Because health experts expect that the coronavirus will start surging at the same time as the flu, critical health-care resources will already be strained with COVID-19 patients.
Why worry about the flu, you may wonder, when there are so many other problems plaguing humanity? Those other problems are precisely why you should worry! Both the flu and COVID-19 are respiratory illnesses that can result in similar symptoms and complications. Because health experts expect that the coronavirus will start surging at the same time as the flu, critical health-care resources will already be strained with COVID-19 patients.
Health columnist Jan Hofmann wrote last month in the New York Times that "even a mild flu season could stagger hospitals already coping with COVID-19 cases." The so-called "twindemic" also poses a double threat to the immune system for individuals who contract both viruses at the same time. Leading infectious disease expert Dr. Anthony Fauci states that getting a flu shot will "at least blunt the effect of one of these two potential respiratory infections."
Although not as deadly as COVID-19, influenza remains a significant cause of fatality among older adults. In 2019, the Center for Disease Control reported an estimated 34,000 deaths resulting from the flu, with 75 percent of those occurring in adults over the age of 65. This reinforces what medical experts have long warned the public: that older adults are significantly more susceptible to flu-related complications.
According to the CDC, both COVID-19 and the flu have these symptoms in common:
-- Fever or feeling feverish/ chills
-- Shortness of breath or difficulty breathing
-- Sore throat
-- Runny or stuffy nose
-- Muscle pain or body aches
-- Vomiting and diarrhea (though this is more common in children than adults)
With the symptoms so easily confused, a flu outbreak will lead to more people seeking already limited COVID-19 tests. If we can limit flu infections, we can also ensure more COVID-19 tests for those who really need them.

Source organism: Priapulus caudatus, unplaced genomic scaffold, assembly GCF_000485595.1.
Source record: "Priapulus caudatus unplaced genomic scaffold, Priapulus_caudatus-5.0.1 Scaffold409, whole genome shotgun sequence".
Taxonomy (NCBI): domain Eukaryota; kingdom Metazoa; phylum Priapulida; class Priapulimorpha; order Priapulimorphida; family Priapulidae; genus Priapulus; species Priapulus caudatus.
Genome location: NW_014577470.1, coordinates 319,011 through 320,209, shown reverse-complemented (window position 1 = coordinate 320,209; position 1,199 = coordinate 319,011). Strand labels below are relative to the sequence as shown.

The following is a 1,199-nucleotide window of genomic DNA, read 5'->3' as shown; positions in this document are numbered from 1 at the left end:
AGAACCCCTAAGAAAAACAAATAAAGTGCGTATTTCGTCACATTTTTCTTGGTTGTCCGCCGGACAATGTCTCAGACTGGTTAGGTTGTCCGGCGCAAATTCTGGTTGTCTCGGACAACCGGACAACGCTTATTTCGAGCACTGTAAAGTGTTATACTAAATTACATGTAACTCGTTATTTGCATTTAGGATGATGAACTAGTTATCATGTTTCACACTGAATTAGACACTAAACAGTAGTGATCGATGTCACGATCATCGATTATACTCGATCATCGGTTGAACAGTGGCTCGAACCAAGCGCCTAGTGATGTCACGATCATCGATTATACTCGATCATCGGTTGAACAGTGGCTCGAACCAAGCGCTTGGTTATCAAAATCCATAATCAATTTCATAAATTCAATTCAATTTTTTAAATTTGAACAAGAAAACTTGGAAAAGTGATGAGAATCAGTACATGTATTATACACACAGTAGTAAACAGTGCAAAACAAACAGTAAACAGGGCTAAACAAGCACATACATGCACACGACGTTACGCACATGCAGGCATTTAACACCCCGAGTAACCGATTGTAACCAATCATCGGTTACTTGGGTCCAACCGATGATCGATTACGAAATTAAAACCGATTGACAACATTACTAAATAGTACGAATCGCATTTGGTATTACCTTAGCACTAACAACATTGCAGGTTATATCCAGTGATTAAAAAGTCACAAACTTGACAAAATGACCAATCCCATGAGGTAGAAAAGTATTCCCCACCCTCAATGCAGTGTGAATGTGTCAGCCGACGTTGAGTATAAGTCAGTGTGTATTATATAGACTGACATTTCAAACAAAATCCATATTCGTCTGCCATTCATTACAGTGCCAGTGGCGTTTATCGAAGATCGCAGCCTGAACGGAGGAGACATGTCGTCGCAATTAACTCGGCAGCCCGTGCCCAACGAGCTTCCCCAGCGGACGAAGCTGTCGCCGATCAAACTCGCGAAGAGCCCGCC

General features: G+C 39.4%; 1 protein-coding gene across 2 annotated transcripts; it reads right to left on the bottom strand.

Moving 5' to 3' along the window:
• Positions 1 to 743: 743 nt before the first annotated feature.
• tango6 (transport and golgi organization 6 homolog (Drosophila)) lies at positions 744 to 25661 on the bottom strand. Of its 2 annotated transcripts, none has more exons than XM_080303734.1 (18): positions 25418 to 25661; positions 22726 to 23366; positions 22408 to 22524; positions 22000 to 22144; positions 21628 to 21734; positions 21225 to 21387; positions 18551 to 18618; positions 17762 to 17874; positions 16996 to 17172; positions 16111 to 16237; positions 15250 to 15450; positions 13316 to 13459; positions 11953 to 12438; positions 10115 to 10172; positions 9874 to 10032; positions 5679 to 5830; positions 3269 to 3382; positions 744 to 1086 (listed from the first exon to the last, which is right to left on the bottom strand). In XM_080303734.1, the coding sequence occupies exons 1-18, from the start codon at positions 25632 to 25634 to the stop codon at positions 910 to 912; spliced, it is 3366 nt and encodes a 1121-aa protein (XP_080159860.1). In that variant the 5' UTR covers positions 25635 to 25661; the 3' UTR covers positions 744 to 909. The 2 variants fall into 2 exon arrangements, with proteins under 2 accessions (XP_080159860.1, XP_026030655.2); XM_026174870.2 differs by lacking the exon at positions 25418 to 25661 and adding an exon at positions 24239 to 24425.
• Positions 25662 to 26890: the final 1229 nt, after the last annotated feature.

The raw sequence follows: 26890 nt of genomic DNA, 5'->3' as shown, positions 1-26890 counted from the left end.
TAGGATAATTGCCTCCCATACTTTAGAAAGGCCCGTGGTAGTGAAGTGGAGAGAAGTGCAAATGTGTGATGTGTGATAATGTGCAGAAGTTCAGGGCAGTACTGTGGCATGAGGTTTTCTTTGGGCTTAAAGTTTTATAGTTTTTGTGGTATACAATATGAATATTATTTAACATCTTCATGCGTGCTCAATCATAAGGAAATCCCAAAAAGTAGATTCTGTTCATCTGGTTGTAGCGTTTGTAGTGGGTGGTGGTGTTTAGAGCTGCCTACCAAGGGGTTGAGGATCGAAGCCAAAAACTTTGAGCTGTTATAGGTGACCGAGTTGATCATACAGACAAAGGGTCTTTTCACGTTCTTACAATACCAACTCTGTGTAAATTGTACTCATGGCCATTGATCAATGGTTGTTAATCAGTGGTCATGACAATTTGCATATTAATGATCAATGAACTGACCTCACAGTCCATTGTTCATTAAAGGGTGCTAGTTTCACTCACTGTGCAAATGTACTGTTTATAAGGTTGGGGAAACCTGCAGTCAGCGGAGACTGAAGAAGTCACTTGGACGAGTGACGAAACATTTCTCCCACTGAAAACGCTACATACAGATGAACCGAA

Complications from flu and COVID-19 include:
-- Respiratory failure
-- Acute respiratory distress syndrome (i.e. fluid in lungs)
-- Cardiac injury (e.g. heart attacks and stroke)
-- Multiple-organ failure (respiratory failure, kidney failure, shock)
-- Worsening of chronic medical conditions (involving the lungs, heart, nervous system or diabetes)
-- Inflammation of the heart, brain, or muscle tissues
-- Secondary bacterial infections (i.e. infections that occur in people who have already been infected with flu or COVID-19)
Peak flu season is generally in January and February, but people can get the flu as early as October. It takes two weeks following a flu shot to develop immunity, so the sooner you get your vaccine, the better your chances of being protected against an early outbreak.
This year's vaccine contains the three strains of flu that experts predict will be most virulent. These are: an Influenza A (H1N1) virus, a different Influenza A (H3N2) virus, and an Influenza B virus. The vaccination works by exposing the body to small amounts of the viruses, causing the immune system to develop antibodies.
Getting a flu shot is an important weapon against the flu, but it is never 100 percent effective because flu viruses are always changing and mutating. It is equally important to continue to socially distance and always wear a mask in public spaces.
Flu, like COVID-19, is transmitted through respiratory drops. Sneezing and coughing transmit the virus through the air. Surfaces, such as tables, walls, elevator buttons, doorknobs, and virtually anything that can be touched, may be contaminated with viral particles. Wash your hands as often as possible, especially after spending time out of the house or in physical contact with another person.
- Adam Johnson writes for Youville Assisted Living Residences, member of Covenant Health Systems, a Catholic, multi-institutional health and elder care organization serving New England.
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